Establishing a comprehensive strategy for natural gas network decarbonization can be instrumental to achieving net zero emissions by 2050 and would provide stakeholders time to plan for the long-term. Abandoning gas infrastructure, as some critics of natural gas are advocating, would actually delay the achievement of net-zero and increase the costs of the transition significantly.
On March 29, the BPC Energy Program hosted an event with industry specialists in energy supply and proliferation to discuss how natural gas networks remain in play today and in the future. It featured opening remarks from House Committee on Energy and Commerce member Rep. Scott Peters (D-CA) followed by a panel discussion with Maryam Brown, President of SoCalGas, Joseph Hezir, Principal and Executive Vice President of Energy Futures Initiative, and Ralph Cavanagh, Energy Co-Director of the Climate & Clean Energy Program at the Natural Resources Defense Council.
While expansion of natural gas production and distribution is necessary in the short- and medium-term for U.S. energy security and geopolitical reasons, transitioning to renewables is critical to reach net-zero by 2050, as highlighted by Rep. Peters. The congressman emphasized the importance of regulation of our extensive natural gas networks and natural gas production. During his chat with BPC’s Executive Director of the Energy Program Sasha Mackler, Rep. Peters explained how liquid natural gas (LNG) infrastructure provides a blueprint for potential alternative fuel use and proliferation, including hydrogen and biofuels, as this network can be transitioned to carry renewable fuels. The need to manage carbon dioxide and methane emissions in the near future demonstrates a clear incentive to develop carbon capture and sequestration technologies and performance-based methane controls.
With natural gas consumption needing to decline gradually, the panel discussed how clean technologies can fill the void in the energy mix. Brown stressed the importance of ambitious clean energy projects like Angeles Link, which will provide the Los Angeles area with massive amounts of zero-emissions, renewable fuel and electricity through solar, wind, and green hydrogen. Understanding the logistics and management of modern pipeline networks is integral to future deployment of net-zero projects. Cavanagh and Hezir highlighted the need to speed up and streamline the permitting process so that other necessary infrastructure projects like Angeles Link will be up and running fast enough to contribute to the net-zero transition.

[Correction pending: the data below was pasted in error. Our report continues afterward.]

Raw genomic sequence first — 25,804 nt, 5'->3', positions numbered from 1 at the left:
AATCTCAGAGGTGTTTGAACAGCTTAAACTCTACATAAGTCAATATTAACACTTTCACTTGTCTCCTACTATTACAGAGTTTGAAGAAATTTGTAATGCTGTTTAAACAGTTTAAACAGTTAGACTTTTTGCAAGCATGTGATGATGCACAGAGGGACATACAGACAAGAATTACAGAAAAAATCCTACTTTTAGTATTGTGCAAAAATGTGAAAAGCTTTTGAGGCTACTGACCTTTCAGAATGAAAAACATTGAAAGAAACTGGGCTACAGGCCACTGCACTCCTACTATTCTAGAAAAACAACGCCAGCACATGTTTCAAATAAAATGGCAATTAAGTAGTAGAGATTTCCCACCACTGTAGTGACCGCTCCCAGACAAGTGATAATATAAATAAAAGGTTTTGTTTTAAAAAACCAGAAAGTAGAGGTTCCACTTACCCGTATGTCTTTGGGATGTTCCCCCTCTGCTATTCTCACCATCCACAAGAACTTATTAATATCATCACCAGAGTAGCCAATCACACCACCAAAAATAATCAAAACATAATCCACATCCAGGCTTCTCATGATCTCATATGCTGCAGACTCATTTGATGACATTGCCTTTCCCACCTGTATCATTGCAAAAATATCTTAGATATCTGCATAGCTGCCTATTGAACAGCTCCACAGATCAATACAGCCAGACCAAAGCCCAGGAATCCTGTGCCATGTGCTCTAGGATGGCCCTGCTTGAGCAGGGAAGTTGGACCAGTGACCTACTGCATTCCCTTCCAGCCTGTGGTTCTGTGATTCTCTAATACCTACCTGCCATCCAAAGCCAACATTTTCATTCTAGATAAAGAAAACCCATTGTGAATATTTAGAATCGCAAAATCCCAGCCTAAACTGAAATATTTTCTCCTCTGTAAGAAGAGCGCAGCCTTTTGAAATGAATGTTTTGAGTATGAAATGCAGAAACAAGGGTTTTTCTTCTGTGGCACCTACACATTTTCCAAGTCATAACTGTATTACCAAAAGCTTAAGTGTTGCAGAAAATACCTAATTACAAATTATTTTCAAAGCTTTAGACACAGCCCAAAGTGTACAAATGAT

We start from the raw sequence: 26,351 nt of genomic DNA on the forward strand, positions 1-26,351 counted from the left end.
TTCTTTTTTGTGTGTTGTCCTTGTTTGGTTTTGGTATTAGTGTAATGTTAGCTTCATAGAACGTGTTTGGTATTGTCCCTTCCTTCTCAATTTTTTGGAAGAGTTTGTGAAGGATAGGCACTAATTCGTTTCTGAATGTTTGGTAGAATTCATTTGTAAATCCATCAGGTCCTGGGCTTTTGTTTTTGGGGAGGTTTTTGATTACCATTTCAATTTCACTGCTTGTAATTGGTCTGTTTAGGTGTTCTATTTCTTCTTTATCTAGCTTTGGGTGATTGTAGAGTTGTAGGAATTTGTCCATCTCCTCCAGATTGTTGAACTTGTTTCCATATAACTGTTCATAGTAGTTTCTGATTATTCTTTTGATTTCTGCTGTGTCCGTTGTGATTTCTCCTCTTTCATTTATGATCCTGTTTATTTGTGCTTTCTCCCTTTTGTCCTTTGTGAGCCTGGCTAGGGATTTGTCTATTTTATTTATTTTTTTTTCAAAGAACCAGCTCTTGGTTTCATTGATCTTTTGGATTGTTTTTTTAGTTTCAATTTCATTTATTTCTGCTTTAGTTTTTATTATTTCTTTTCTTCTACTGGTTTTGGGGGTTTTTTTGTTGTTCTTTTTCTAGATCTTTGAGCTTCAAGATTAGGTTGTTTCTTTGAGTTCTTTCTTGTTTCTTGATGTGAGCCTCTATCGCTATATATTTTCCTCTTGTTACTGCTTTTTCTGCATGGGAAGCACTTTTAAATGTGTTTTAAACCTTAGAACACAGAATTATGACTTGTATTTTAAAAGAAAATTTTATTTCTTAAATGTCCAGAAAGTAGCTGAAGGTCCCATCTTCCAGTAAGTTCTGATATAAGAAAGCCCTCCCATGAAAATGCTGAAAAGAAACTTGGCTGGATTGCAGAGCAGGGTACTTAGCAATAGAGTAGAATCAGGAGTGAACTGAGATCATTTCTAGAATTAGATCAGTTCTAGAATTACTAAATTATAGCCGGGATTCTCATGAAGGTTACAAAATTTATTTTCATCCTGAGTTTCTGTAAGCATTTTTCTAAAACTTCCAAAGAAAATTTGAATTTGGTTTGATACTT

Right now, I'm working to strengthen the 45Q tax credit — developing new legislation to help deploy carbon dioxide removal technologies. … this is the right time for the federal government to step in and provide early support for the development of this critical technology. The oil and gas industry is uniquely positioned to be leaders in carbon dioxide removal.
So, the things we need to be focusing now on are improving the systems we have in place, as we think about what the new systems will be. … [this is] why I focus on methane. We're going to be using LNG for the foreseeable future for some decades. Let's make sure it's clean. Let's do what we can do to make gasoline burn cleaner. I think all those things are to the good, and this is an example of industry stepping up, which is great.
… clean fuels like hydrogen and renewable natural gas, combined with electrification and fuel cells and carbon management provide the most affordable, most resilient, most technologically proven, most equitable pathway to get to net zero. And the reason for this is that electrification and clean fuels really are perfect partners. When you combine the strengths of renewable electricity from solar and wind with the strengths of clean fuels like hydrogen and renewable natural gas, that is our fastest way to get to net zero.
Last week, it was reported that Jamie Dimon made a recommendation to the President that a Marshall plan be adopted for supporting Europe in the energy context. And that's a great idea, but important takeaway from the Marshall plan is that it had very strong bipartisan support, right? And I think that that's what makes work at organizations like the Bipartisan Policy Center so very important. We need to be very careful as we move forward, that these twin goals of energy security and the clean energy transition, that they don't get bifurcated. And it doesn't become a false choice between one and the other.
We have to be able to do these projects faster. The environmental community has developed a rooting interest in transmission, which is showing up in support, for example, of all that the bipartisan infrastructure bill did to start to make a dent in those unnecessary delays. And I predict that if Maryam can make dedicated hydrogen pipelines carrying green hydrogen a reality, a lot of environmental groups will discover that the word pipeline has taken on a whole new meaning. And I look forward to being there when it happens.
And we see a lot of opportunities there for carbon removal, as well as the need for carbon removal, because ultimately, it's not just a matter of getting to net-zero to get to a 1.5 degree C scenario in the future, we ultimately will probably need to get to net negative emissions. And you can't get there without carbon removal technologies. We see a lot of need for innovation there over the next decade. But we do see the potential there that this would be a strategy that could go along with issues like efficiency, clean fuels, and carbon removal as all contributing, making major contributions to a net-zero future.
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